Sunday, October 23, 2011

The Quick Prusik

The standard method for making the Prusik in literature is to wind a loop on a straight rope; this represents a cumbersome reeving method with definite downsides.  It takes longer and the coils of the loop tend to twist.  In other words, there's significantly more dressing of the knot.  This is effort that interrupts the fluidity of the ascent on rope.  Skilled climbing is about embedding your knot skill, which allows your focus to shift into judging the next step - not fiddling with rope kinks.  Would you like to tie a Prusik in less than 10 seconds?

What follows reveals two secrets of advanced knot tying.  Tying bight on bight is key to rapid knot tying. Secondly, how ropes are held in the opening step of knot tying is vitally important.

For the Prusik, start with this initial hold - in the above illustration.  The thicker rope is your climbing rope.  The thinner rope is a loop formed by a double fisherman's knot.  Notice the absence of straight lines.  Gravity forms this tremendously beneficial shape called the bight.  The bight of the loop intersects the bight of the climbing rope.  It's a powerful tying position, not explained in the standard literature.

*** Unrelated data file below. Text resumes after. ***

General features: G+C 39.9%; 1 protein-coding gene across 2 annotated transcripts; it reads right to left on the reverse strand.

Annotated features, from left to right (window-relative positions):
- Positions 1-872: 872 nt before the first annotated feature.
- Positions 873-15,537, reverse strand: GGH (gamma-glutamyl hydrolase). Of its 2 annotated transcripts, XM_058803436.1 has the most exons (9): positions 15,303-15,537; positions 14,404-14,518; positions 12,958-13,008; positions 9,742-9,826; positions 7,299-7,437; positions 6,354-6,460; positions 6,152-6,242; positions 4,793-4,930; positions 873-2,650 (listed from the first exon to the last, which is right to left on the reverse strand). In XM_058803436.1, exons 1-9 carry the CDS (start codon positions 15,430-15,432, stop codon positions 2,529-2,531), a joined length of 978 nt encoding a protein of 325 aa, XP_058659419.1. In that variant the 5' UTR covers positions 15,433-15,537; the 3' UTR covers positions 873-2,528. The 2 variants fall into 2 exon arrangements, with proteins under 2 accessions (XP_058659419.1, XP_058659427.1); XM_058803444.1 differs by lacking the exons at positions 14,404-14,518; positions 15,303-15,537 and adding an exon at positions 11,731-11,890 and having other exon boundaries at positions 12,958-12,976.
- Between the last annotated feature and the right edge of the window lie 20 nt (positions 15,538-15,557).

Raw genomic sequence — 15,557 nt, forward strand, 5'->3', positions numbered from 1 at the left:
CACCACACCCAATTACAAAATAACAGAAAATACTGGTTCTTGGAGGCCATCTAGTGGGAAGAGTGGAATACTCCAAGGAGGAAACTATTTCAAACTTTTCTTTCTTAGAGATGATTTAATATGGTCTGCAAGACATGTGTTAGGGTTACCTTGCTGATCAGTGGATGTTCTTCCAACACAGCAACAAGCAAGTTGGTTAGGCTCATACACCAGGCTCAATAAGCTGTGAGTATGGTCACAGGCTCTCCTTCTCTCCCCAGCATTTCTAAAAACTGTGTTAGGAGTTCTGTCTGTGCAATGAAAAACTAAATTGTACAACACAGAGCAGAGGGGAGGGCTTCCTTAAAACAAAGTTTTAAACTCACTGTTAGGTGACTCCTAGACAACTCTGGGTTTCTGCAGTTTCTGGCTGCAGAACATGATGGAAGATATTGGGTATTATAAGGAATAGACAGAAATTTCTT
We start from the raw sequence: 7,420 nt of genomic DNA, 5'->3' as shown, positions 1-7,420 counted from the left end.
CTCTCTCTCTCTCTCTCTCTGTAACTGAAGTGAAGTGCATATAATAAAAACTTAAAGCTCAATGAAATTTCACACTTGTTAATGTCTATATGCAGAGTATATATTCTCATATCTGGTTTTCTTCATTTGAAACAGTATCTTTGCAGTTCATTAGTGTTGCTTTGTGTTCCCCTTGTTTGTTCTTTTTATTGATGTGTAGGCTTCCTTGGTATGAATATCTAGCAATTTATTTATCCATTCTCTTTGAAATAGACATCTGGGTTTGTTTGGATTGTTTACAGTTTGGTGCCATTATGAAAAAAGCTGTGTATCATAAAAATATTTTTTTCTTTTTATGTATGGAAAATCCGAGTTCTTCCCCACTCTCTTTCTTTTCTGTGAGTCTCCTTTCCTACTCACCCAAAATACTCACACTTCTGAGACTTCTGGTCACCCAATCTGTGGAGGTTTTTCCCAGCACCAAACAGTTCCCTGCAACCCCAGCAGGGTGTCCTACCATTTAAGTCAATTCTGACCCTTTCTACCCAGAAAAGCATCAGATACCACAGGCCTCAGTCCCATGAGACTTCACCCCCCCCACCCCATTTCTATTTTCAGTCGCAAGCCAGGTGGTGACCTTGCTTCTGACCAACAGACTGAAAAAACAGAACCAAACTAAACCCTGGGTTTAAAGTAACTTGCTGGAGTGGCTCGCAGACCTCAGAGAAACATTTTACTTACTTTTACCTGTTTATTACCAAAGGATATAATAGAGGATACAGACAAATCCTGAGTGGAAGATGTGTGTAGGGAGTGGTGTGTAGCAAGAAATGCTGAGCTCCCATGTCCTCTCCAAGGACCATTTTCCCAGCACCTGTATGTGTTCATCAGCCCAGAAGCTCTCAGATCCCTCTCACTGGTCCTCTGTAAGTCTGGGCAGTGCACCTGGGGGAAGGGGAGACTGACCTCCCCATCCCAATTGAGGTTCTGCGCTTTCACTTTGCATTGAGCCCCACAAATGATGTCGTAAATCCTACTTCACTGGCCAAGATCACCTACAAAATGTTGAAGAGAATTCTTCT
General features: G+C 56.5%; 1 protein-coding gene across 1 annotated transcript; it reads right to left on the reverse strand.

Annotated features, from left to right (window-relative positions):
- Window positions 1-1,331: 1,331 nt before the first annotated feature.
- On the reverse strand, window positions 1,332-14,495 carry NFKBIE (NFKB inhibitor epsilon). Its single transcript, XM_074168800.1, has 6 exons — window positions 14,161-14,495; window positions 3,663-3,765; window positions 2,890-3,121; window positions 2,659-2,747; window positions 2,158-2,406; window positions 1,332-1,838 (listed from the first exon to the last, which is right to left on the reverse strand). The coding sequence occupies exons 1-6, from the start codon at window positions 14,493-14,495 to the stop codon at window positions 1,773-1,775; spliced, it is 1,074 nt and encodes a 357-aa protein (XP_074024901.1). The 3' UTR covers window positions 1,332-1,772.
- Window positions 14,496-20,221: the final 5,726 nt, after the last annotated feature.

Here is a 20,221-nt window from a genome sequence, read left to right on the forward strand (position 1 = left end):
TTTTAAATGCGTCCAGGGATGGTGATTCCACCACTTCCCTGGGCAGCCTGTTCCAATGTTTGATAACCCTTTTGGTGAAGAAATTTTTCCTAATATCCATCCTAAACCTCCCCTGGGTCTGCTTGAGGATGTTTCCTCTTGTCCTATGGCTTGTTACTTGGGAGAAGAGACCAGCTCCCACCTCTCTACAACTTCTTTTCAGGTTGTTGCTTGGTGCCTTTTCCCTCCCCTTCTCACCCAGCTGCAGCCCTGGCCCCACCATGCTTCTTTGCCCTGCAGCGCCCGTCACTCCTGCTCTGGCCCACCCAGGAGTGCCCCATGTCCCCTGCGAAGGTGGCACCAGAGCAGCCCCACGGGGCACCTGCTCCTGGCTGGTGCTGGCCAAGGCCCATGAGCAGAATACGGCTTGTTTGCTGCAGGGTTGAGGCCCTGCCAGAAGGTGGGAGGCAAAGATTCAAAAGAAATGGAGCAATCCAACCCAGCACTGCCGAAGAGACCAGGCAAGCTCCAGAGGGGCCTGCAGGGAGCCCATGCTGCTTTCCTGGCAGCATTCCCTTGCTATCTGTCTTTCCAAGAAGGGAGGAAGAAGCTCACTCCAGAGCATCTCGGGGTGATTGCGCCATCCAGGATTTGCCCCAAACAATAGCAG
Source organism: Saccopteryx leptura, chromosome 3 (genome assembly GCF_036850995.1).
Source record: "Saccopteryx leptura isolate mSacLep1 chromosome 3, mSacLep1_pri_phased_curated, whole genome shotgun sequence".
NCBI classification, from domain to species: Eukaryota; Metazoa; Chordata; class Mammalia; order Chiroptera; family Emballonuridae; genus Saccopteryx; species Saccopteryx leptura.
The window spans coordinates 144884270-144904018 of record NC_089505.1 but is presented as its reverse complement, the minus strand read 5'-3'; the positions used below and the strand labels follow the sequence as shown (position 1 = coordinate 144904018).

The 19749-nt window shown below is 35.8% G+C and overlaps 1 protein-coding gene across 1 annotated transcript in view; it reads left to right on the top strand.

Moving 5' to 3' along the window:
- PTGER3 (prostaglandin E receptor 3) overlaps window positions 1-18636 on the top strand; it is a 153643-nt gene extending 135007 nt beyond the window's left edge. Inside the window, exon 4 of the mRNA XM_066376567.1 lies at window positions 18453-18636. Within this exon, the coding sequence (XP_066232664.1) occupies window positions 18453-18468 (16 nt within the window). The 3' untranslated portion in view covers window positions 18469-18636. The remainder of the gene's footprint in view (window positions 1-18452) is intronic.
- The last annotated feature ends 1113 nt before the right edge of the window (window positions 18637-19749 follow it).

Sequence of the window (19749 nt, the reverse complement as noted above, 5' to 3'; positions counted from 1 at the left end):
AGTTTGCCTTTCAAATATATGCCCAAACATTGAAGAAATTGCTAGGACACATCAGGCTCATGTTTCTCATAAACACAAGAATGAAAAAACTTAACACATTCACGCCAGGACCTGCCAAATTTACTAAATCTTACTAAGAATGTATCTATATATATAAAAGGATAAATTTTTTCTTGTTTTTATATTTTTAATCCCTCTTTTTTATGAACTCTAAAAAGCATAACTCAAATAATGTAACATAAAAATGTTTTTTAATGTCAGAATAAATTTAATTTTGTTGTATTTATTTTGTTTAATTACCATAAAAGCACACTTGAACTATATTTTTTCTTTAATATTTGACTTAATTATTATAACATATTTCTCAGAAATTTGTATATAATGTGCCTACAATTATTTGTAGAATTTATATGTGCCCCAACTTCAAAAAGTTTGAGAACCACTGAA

The double fisherman's knot is used as a handle and wound around the climbing rope.  This step also positions this bulky knot out of the way.

Note that the effort is made to form the top three wraps or coils.  They're held in an organized fashion.  The winding below the double fisherman's knot is allowed to flow down the rope.  Effectively these wraps are ignored during this stage.  They become organized in the next step.

Here's the key configuration that aligns everything. It's formed by pulling the two bights of rope in opposite directions.  For example, hold the climbing rope bight in your left hand and the loop in your right hand.  Then pull your hands apart.  The Prusik coil which wraps both climbing strands is called the bridge.  Keep it positioned at the bottom during your pull.
When you straighten your climbing rope, the Prusik snaps into place.  This all happens in less than 10 seconds once the steps are practiced.

This Youtube video will help you:

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